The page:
Waste and recycling

When you’re living in The Hague, what do you do with your rubbish? The rules about waste disposal and recycling in the Netherlands may look complicated at first, and breaking them can lead to a fine. But don’t worry, the trash system in The Hague makes it easy to throw away your rubbish in the right way. Learn about the many ways to recycle and find out how to help keep The Hague clean.

Regular Household Waste

Depending on where you live, there are different ways to throw out your rubbish and recycling. In some neighbourhoods, you can leave trash bags on the street on a specific weekday, or in separate ‘wheelie’ trash bins for different kinds of waste. Each kind of rubbish is collected on certain days each week. Search your address on the household waste calendar to see when. And make sure to put the right kind of waste in the right colour bin:

Organic waste – green bin

Paper and cardboard – blue bin

Plastic, metal and drink cartons – orange bin

All remaining waste – grey or black bin

If nothing shows up when you enter your address, you have to put your waste into large storage containers in your neighbourhood, at specific waste collection points. These can be used any day of the week, but be kind to your neighbours and don’t use them between 22:00 and 7:00, to avoid making too much noise.

Separating Your Rubbish Correctly

To avoid a €200 fine, make sure you put each kind of waste in the right place. Some kinds of waste should always be separated from your regular household waste, so they can be recycled: paper, glass, textiles, plastic, tins and drink cartons, electric and electronic appliances, and organic waste and compost (GFT). See how to recycle these below.

You also should never put the following items in your regular household waste:

Recycling Collection

The fines for not recycling exist partly to increase how much rubbish is recycled. Recycling helps reduce how much waste goes into landfill, and provides recycled materials to make new products, using less energy. So recycling is a simple way for you to help reduce harm to the environment. 

Luckily, most kinds of recyclable waste are collected by The Hague’s municipality. All you have to do is separate things properly: 

  • Plastic, tins and drink cartons: these should be empty, though they don’t have to be completely clean. Note that only plastic that is packaging material should go here – other items, such as toys, plastic plates, or toothbrushes, should be disposed of in your regular household waste.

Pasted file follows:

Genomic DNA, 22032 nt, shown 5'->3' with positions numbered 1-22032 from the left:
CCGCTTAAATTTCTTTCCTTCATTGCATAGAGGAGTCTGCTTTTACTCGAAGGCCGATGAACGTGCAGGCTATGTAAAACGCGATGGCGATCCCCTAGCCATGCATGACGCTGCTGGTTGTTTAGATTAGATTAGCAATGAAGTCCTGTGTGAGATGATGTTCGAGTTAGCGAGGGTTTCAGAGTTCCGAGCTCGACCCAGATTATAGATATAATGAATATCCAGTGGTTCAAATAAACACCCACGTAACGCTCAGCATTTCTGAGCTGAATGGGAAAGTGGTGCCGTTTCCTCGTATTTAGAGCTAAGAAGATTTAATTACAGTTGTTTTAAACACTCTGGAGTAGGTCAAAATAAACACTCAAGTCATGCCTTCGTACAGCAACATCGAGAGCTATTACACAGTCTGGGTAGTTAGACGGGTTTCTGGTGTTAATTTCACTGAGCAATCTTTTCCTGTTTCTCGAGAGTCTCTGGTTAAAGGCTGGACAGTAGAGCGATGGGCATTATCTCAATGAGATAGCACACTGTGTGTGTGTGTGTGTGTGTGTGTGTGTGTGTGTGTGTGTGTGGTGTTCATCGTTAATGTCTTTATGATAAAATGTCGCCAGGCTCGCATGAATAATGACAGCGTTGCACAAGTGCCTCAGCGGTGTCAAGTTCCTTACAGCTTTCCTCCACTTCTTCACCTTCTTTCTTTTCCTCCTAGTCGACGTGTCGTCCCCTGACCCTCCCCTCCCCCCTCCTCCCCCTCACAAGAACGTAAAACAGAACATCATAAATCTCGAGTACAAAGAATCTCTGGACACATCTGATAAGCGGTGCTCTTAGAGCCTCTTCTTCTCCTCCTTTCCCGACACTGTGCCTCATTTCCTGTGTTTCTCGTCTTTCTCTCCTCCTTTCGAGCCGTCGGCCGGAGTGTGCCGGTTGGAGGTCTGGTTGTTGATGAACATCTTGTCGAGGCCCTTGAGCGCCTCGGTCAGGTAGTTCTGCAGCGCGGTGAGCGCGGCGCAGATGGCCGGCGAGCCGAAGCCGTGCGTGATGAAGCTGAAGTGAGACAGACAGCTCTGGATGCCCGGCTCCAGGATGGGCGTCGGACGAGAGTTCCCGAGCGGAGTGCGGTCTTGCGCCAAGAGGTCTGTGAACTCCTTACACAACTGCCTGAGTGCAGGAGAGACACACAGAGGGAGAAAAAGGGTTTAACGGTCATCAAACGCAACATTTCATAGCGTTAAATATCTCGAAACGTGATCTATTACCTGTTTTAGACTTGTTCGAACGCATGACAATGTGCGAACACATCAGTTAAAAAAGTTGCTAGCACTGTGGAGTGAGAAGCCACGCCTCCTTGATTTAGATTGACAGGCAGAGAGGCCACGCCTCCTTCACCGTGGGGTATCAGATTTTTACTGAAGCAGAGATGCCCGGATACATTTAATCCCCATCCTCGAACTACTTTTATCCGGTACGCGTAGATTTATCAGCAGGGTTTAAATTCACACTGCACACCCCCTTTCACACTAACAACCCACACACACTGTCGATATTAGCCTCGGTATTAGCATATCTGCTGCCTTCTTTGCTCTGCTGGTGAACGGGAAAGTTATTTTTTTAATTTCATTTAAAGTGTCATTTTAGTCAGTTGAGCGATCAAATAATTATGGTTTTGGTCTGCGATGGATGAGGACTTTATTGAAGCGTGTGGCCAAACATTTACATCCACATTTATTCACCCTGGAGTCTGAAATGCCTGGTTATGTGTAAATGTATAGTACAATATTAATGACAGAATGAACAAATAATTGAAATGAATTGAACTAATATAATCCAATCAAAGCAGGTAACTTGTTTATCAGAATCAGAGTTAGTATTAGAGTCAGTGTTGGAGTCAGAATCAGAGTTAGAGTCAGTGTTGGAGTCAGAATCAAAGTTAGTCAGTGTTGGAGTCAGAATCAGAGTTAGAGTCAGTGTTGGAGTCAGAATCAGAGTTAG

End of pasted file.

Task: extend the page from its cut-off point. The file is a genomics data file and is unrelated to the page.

• Organic waste (food waste): note that biodegradable plastic is not allowed, as it takes too long to turn into compost.
  • Paper: must be dry and clean.
  • Glass: don’t use the glass containers between 20:00 and 7:00.
  • Textiles: textiles are collected in special containers and at The Hague’s city farms.

Other Ways to Recycle

There are other items that must be recycled rather than be put in your household waste, but that are not collected by the municipality as part of the regular collection. 

If you are planning to replace them, you can give broken electronic appliances such as washing machines to the shop where you are buying a new one. When you buy an appliance in the Netherlands, you pay a small ‘disposal tax’. The shop must then take your old appliance. If you’re not buying a new appliance, go to a waste drop-off centre (see below) or throw it out as bulky waste (grofvuil).

Used frying oil can be poured, cold, into a bottle and taken to one of the city farms or a waste drop-off centre. It can be reused as fuel.

But not everything is trash! If you think your appliance can still be fixed, take it to a repair café. Clothes or other items that could still be used by someone else can go to a thrift shop or recycled goods shop (kringloopwinkel) near you

Waste Drop-off Centres

Some items can be more difficult to throw away and are not collected by the municipality. This might include bulky waste, garden waste, and construction and demolition waste, plus some appliances or used oil. Take these to a waste drop-off centre. To get inside, you will need an ‘afvalpas’, which each household can get for free.

Beyond The Hague

Things may work a little differently outside The Hague. Waste management in Delft, Leidschendam-Voorburg and Rijswijk is handled by Avalex. The Avalex website also offers a handy guide on how to separate your waste, general FAQs, and rules for disposing bulky waste. If you live in Delft, there are many options to reduce your ecological footprint by recycling your garbage.

About to move or still settling in? Learn more about your neighbourhood in or around The Hague, or about utilities in your home. If you’re still decorating or looking for furniture, find out how to move your belongings or where to buy new furniture.